A New Jersey man convicted of the murder of a retired New York City firefighter was sentenced to 45 years in prison.
Conrad Sipa, 56, of Colts Neck, was convicted in April of murder, a weapons offense, hindering apprehension and evidence-tampering in the death of Richard Doody, 60, a retired 29-year veteran of the FDNY from Staten Island.
Prosecutors said he used a knife, a golf club and a lamp in to kill Doody in November 2015. Defense attorneys argued that Sipa was defending himself against an intoxicated and belligerent Doody, the best man at his wedding.
Superior Court Judge Rochelle Gizinski said Sipa beat his friend with a ceramic lamp until it broke, then slashed his throat with a knife, leaving him to drown in his own blood. Gizinsk said Friday there wasn't "one scintilla of evidence" to justify what she called a "brutal murder."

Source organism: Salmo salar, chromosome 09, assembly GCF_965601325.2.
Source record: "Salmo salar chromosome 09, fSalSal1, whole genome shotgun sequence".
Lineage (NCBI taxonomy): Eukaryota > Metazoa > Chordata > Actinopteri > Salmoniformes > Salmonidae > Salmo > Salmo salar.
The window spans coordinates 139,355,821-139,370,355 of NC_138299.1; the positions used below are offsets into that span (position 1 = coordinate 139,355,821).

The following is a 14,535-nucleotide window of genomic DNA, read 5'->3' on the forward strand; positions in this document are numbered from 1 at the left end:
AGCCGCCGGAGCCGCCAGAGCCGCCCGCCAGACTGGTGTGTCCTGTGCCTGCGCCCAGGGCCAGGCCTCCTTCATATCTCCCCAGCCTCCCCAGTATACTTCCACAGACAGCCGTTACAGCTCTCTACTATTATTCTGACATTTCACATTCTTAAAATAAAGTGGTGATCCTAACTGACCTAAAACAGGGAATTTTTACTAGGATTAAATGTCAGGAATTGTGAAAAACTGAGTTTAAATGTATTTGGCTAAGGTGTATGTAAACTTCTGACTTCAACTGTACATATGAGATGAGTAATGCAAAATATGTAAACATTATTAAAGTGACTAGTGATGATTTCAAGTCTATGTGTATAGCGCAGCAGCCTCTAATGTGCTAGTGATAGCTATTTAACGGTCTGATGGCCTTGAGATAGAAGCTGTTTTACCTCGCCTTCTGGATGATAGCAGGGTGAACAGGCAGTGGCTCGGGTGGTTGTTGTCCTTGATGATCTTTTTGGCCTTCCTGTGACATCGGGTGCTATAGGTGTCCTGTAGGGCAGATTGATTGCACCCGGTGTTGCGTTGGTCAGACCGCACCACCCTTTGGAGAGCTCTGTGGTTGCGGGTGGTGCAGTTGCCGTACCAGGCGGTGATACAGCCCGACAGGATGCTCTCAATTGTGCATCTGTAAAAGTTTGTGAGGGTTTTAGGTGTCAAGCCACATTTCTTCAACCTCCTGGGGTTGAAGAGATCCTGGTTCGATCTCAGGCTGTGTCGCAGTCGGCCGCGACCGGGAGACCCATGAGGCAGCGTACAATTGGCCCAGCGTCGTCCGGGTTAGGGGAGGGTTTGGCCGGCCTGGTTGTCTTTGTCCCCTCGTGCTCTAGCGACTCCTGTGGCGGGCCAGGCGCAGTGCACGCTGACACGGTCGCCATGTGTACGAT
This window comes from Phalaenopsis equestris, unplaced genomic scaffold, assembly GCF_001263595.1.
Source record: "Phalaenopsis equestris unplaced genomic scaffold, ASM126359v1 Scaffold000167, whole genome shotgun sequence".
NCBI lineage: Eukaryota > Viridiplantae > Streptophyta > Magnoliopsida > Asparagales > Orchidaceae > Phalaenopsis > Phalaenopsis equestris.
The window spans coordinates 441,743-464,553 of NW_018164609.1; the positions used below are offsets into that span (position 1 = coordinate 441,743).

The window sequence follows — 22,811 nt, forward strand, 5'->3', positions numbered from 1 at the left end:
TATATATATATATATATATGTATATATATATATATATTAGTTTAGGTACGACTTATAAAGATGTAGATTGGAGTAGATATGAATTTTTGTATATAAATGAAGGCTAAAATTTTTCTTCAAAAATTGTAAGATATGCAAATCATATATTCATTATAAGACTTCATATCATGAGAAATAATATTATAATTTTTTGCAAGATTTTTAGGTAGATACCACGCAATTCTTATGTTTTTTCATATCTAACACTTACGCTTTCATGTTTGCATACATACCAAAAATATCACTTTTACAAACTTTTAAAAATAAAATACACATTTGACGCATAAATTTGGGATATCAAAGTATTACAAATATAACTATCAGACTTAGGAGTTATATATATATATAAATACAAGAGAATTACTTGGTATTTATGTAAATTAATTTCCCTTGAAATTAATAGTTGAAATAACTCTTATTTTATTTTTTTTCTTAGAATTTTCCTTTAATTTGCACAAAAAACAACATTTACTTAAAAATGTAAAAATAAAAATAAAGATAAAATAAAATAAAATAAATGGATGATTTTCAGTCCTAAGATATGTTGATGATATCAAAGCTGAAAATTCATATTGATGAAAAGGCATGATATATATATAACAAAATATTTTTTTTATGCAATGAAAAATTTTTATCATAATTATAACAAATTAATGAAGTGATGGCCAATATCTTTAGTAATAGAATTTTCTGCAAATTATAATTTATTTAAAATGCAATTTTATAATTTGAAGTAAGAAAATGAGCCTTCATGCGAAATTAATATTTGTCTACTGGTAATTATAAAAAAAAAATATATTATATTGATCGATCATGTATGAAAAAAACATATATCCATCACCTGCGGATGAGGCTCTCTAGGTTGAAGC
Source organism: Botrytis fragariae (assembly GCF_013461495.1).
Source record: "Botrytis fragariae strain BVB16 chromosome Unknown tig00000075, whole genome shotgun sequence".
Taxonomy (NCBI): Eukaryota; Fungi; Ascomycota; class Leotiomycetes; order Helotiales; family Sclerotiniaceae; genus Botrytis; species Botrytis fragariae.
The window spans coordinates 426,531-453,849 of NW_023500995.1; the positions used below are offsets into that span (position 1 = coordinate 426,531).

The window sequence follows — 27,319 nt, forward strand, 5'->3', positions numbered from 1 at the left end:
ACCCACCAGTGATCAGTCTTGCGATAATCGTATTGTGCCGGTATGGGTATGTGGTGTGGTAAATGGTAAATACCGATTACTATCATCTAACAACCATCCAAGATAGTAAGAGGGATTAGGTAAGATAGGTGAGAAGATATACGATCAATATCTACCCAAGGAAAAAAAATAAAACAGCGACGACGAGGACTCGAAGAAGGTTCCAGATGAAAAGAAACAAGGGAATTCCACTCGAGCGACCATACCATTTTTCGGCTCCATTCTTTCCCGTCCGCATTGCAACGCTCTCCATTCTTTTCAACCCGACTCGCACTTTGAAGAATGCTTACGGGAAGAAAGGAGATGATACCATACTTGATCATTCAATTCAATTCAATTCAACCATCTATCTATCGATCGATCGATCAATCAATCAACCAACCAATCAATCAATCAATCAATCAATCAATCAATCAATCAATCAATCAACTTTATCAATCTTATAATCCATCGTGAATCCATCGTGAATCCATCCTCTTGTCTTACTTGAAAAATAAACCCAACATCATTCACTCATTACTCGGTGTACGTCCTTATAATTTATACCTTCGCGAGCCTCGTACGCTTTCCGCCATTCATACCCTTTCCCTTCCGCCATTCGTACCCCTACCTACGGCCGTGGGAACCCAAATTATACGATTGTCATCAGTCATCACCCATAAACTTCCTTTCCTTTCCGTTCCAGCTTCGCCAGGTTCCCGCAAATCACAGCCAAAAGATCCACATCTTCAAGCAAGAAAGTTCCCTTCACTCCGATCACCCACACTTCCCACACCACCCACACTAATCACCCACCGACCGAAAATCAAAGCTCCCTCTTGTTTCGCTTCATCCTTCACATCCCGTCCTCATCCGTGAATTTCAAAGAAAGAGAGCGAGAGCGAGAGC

Assistant Ocean County Prosecutor Meghan O'Neill argued for a life term, saying "If this is what the defendant can do to his best friend, what is he capable of doing to a stranger?"
Maureen Fanning, a sister of the victim who works as a teacher in New York City, said when her brother needed rescue "no one who cared about him was there to save him."
Virginia Murray, Doody's widow, said her husband was enjoying retirement, and she couldn't wait to be with him on the weekends.
"Just having someone ripped from your life without getting to say goodbye is a tragedy unto itself," she said. "... I have received a life sentence." she later added.
Sipa called the victim not merely a friend but "a confidante a mentor, a brother" he missed every day.
"I am not a violent man, I did not commit murder. I acted in self-defense," he said. The judge turned down a defense request for a new trial and also rejected a call for a 30-year term.
Many attending wore FDNY T-shirts with "The Dood" on the back beneath a 2008 quote from Doody in the Staten Island Advance following the rescue of a 260-pound football player from a car wreck: "We do what we do out of love for what we do."
The judge imposed 40 years on the murder and weapons charges and a consecutive five-year term for hindering apprehension.